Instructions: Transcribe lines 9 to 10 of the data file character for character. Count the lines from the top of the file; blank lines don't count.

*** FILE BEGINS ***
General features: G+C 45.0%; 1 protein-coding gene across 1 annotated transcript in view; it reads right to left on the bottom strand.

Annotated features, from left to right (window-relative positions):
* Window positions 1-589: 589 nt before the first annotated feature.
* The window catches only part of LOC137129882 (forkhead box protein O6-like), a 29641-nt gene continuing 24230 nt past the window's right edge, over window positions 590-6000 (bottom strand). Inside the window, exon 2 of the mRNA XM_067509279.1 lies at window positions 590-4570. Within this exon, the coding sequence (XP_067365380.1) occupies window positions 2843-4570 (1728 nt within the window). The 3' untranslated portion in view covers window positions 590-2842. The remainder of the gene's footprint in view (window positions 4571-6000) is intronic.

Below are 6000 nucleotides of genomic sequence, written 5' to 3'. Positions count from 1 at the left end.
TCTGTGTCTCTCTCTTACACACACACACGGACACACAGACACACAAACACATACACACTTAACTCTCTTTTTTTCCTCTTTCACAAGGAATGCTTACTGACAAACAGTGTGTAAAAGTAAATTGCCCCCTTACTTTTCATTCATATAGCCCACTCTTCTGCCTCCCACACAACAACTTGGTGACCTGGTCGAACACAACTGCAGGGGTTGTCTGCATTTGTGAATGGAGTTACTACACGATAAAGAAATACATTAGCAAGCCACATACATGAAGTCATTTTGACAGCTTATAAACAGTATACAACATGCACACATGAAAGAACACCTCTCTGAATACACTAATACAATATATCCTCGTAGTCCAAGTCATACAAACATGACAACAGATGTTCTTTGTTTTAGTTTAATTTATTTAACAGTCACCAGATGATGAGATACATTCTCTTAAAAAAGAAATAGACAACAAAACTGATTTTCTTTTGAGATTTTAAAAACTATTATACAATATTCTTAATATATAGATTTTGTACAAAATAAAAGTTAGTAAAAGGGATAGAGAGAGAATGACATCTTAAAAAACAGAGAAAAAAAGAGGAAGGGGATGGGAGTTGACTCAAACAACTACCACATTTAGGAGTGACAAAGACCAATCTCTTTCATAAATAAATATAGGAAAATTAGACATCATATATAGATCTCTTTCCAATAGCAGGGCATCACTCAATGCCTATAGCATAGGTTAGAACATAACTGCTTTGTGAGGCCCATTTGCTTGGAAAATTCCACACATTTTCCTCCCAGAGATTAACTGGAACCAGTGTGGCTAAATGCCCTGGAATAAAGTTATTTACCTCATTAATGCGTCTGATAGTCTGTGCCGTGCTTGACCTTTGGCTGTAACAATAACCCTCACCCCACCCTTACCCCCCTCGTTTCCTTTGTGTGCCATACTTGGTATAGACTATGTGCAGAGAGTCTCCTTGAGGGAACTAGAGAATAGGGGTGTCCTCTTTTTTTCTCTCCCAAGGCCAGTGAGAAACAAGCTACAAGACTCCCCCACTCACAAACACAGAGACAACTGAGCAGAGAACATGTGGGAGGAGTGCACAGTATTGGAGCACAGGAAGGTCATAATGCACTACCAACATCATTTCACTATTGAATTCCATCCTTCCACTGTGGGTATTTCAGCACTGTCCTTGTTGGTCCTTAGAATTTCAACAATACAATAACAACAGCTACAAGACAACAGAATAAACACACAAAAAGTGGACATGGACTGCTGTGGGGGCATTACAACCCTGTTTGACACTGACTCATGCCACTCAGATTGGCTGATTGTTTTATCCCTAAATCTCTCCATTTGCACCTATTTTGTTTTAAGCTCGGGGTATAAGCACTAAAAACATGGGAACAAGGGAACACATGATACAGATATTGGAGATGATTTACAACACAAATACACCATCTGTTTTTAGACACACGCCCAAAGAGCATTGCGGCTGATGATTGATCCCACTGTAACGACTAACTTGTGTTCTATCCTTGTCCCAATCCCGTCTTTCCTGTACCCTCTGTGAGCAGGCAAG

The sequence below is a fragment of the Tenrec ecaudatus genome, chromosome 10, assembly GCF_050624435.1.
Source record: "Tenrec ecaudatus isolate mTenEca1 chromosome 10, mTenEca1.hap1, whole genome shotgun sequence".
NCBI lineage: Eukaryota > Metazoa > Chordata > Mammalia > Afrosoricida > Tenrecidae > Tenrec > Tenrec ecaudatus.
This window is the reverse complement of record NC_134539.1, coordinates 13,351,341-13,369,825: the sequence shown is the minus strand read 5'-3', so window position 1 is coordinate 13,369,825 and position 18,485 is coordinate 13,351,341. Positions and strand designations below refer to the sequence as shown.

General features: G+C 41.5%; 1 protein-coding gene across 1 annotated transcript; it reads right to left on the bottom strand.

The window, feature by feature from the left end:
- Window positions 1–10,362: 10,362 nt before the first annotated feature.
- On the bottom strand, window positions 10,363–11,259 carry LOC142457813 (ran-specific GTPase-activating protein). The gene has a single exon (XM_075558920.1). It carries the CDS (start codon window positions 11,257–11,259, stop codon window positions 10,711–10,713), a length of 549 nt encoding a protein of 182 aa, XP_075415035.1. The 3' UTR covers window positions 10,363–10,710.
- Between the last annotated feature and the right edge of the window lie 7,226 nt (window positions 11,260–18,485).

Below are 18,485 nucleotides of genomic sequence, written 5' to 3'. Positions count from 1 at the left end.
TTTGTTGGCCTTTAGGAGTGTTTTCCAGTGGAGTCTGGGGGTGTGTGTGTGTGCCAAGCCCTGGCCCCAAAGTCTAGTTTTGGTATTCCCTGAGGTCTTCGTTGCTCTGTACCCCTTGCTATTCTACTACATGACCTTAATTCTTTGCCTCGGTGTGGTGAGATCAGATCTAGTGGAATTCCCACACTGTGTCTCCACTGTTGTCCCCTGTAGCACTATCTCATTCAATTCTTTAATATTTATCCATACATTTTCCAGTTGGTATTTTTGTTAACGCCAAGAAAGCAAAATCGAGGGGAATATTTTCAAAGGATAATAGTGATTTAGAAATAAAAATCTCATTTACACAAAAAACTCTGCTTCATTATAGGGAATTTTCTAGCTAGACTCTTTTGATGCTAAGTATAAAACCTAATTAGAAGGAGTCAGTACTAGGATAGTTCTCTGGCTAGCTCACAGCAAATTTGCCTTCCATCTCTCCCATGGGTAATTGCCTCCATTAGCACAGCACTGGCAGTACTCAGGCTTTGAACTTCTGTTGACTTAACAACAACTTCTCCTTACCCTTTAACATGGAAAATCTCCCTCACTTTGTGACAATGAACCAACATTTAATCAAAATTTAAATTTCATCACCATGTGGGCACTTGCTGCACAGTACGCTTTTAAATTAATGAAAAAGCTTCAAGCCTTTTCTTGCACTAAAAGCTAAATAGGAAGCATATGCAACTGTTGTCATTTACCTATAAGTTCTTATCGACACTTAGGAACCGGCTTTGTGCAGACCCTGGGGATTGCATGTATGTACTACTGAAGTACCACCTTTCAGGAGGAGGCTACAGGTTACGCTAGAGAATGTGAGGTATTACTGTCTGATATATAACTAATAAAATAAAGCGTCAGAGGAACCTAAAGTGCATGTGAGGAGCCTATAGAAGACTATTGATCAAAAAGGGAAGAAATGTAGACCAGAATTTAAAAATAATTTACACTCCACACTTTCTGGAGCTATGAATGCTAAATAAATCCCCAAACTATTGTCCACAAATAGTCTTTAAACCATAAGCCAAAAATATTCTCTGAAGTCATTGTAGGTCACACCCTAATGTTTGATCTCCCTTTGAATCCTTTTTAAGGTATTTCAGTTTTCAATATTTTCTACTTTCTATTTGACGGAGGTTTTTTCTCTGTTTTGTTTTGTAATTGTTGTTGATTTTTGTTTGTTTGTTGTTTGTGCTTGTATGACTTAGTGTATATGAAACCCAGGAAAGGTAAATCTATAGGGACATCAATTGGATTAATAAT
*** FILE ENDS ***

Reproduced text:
NCBI lineage: Eukaryota > Metazoa > Chordata > Mammalia > Afrosoricida > Tenrecidae > Tenrec > Tenrec ecaudatus.
This window is the reverse complement of record NC_134539.1, coordinates 13,351,341-13,369,825: the sequence shown is the minus strand read 5'-3', so window position 1 is coordinate 13,369,825 and position 18,485 is coordinate 13,351,341. Positions and strand designations below refer to the sequence as shown.